Highlighting entry points to an overwhelming amount of music, this guide to Blue Note will help you tell your Art from your Thelonious.
Dizzy Gillespie was crazy, unpredictable, brash, extrovert, stylish – he was also a trumpet virtuoso, a jazz icon and an inspiration to many younger trumpeters.
Recorded between 1952 and ’54, the five Thelonious Monk Prestige 10” albums capture the maverick jazz pianist on some of his most important sessions.
TV and film composer Brian Reitzell always turns to the Blue Note label for inspiration. Here are the 16 tracks he can’t live without.
Regarded as one of the greatest jazz saxophonists of all time, retired “Saxophone Colossus” Sonny Rollins gives a rare interview to uDiscover Music.
Music and art will always go together as artwork can be as much a part of a record as the sound. Music fans have always taken pleasure from looking again and again...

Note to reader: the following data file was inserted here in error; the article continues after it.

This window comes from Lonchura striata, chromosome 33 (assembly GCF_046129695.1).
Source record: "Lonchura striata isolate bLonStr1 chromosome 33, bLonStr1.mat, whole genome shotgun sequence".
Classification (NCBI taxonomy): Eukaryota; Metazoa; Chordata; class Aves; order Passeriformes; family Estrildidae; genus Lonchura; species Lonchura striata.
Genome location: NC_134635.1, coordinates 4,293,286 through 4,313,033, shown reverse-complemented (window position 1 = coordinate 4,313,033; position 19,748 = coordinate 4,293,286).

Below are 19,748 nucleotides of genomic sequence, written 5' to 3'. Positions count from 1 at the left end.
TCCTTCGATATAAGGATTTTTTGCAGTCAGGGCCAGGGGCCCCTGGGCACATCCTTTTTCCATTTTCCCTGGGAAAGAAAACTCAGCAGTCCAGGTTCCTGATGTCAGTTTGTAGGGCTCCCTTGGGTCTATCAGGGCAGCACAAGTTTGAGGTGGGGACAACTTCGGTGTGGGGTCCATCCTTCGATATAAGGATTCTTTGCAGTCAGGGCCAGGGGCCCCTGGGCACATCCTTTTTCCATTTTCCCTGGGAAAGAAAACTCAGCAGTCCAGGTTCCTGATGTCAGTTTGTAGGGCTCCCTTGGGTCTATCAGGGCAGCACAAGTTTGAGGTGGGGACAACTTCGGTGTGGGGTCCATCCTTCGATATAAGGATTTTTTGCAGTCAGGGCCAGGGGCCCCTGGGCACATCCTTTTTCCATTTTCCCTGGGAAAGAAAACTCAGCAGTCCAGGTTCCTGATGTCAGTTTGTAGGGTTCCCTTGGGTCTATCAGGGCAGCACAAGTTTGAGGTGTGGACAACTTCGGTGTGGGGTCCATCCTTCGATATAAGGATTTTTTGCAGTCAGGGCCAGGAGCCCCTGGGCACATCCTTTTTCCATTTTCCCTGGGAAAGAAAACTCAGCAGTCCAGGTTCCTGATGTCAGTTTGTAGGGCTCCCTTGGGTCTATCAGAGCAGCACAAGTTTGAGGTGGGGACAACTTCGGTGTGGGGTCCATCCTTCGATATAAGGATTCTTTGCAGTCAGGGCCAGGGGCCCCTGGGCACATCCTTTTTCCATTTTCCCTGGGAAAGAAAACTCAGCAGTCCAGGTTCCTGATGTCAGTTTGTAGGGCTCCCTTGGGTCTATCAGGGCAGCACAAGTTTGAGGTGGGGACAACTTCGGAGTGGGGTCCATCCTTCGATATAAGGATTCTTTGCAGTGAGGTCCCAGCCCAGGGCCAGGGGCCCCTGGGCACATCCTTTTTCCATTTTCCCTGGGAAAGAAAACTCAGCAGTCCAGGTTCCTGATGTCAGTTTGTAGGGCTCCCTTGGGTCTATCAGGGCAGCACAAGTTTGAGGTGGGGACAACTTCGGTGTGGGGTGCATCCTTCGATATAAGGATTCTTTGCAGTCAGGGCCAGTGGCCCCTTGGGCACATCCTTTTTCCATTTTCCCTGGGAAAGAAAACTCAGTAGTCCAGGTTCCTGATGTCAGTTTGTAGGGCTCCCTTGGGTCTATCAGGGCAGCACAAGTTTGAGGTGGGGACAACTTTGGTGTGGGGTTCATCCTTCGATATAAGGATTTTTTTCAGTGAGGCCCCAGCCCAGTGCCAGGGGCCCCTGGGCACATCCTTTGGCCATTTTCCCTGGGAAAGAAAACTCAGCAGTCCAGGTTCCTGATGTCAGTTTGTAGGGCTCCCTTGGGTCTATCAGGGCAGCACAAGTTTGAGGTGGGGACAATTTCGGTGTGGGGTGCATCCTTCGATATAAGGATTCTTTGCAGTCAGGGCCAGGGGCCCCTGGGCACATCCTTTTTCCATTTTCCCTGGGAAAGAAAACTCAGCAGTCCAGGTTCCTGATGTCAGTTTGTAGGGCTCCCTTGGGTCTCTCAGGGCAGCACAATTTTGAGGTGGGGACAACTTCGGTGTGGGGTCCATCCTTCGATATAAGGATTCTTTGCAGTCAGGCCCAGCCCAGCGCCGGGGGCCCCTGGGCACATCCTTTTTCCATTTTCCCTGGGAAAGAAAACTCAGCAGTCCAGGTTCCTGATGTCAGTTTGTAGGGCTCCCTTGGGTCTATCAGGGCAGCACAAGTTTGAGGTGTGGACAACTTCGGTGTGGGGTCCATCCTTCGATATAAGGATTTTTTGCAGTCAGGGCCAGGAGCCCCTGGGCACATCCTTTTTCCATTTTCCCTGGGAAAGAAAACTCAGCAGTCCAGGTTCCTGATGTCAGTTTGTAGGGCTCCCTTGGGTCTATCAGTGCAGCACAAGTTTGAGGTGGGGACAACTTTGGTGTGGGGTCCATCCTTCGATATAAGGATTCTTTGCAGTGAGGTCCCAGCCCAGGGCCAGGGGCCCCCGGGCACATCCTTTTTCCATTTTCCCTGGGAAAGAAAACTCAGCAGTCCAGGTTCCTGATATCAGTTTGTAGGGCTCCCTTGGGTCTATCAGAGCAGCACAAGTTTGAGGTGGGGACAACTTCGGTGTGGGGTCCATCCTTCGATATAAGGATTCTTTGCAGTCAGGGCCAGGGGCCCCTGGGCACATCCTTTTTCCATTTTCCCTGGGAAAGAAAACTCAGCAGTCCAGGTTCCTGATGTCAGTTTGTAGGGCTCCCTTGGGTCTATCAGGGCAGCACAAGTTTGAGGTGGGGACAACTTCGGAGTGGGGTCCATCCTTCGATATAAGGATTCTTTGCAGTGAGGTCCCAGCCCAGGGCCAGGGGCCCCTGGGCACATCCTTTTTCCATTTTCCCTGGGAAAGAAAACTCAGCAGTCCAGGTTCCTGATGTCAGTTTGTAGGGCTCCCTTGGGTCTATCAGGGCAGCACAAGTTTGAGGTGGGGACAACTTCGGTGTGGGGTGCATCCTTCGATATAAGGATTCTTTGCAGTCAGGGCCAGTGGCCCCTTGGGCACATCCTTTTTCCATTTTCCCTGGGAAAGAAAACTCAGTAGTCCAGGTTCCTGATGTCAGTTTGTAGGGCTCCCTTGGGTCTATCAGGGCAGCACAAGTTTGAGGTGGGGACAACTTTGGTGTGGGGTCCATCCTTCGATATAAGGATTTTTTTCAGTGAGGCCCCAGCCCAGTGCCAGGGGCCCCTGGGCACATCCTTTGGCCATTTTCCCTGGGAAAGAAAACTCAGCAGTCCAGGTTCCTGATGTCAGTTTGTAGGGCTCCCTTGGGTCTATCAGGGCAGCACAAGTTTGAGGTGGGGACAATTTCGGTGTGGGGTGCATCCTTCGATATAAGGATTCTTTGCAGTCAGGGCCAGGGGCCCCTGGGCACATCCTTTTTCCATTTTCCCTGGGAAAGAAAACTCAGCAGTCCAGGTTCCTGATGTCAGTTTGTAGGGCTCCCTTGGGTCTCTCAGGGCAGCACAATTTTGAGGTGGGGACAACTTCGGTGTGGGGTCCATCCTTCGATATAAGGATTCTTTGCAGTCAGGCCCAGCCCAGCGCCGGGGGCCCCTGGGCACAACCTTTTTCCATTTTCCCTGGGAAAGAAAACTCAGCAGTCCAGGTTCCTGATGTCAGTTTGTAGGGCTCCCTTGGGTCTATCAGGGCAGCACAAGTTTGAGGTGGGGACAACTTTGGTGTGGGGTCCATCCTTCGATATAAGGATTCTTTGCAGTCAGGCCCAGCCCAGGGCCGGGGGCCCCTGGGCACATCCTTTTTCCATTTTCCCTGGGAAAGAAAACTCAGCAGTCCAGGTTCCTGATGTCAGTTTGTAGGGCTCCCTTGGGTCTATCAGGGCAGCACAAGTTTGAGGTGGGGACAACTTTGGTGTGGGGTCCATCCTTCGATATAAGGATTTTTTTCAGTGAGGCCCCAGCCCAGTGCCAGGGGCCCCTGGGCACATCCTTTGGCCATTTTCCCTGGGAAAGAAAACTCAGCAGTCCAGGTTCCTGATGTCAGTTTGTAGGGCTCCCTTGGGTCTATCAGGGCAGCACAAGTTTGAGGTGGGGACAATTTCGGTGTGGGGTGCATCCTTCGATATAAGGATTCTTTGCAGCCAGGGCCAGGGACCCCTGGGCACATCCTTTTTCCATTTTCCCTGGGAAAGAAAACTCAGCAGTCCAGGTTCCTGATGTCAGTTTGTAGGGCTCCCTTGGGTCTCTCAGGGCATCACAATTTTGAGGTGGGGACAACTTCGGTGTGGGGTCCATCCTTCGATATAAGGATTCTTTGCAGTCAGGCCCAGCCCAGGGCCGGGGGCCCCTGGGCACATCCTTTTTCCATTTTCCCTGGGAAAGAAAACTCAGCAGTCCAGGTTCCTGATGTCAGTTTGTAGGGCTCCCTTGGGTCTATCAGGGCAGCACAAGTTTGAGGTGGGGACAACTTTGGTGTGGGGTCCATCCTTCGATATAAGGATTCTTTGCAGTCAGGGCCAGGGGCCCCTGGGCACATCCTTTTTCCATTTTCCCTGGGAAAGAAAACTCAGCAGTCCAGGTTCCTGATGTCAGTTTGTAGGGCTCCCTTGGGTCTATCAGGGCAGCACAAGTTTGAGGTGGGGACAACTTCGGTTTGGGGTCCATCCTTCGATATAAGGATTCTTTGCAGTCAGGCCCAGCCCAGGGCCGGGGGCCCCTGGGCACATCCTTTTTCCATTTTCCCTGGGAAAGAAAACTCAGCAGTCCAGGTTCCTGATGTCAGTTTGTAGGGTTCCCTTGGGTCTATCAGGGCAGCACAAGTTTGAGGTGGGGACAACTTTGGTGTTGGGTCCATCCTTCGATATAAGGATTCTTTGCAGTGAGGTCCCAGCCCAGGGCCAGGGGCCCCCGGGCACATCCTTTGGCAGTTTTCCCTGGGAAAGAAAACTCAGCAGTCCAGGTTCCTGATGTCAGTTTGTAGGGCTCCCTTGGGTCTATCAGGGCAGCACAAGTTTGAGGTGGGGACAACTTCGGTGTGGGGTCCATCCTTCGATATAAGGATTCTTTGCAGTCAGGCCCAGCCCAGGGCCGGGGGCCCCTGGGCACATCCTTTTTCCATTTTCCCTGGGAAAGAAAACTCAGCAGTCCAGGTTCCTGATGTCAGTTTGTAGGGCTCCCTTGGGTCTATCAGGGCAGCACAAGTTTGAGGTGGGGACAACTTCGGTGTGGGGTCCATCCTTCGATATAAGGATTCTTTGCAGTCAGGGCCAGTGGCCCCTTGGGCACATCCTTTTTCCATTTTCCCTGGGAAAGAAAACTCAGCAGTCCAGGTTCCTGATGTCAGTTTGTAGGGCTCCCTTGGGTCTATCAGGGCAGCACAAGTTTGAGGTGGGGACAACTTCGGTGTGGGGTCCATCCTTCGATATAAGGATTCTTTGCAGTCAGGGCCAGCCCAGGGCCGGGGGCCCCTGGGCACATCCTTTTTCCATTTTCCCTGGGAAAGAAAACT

Charlie Parker was one of the most important figures in the development of jazz and in particular Bop.
Photographer Art Kane took the most wonderful photograph in jazz history, featuring 57 of the best jazz musicians ever: A Great Day In Harlem.
John Coltrane died on 17 July 1967, gave more to jazz in his 40 years than many who lived a much longer life, we look back at his great legacy.
From iconic bandleaders to unique talents, the best jazz pianists in history both shaped the music and revolutionised the role of the piano in music.
Spanning jazz, country, hip-hop and soul music, the best gospel songs of all time prove that the spirit can move you, no matter what your tastes.
The term is well-known, but many jazz newcomers often ask: what is bebop? And why is it hailed as the most important development in jazz? Here’s the story.
Including career-defining sessions that continue to make their influence felt, the best jazz albums of all time offer a wealth of stunning, must-hear music.
Everyone from Frank Sinatra to Lady Gaga has sung from The Great American Songbook – classic songs so familiar they are woven into our cultural fabric.
We look back to a time when jazz was the dominant form of popular music and could be heard emanating from radio stations and concert halls around the world.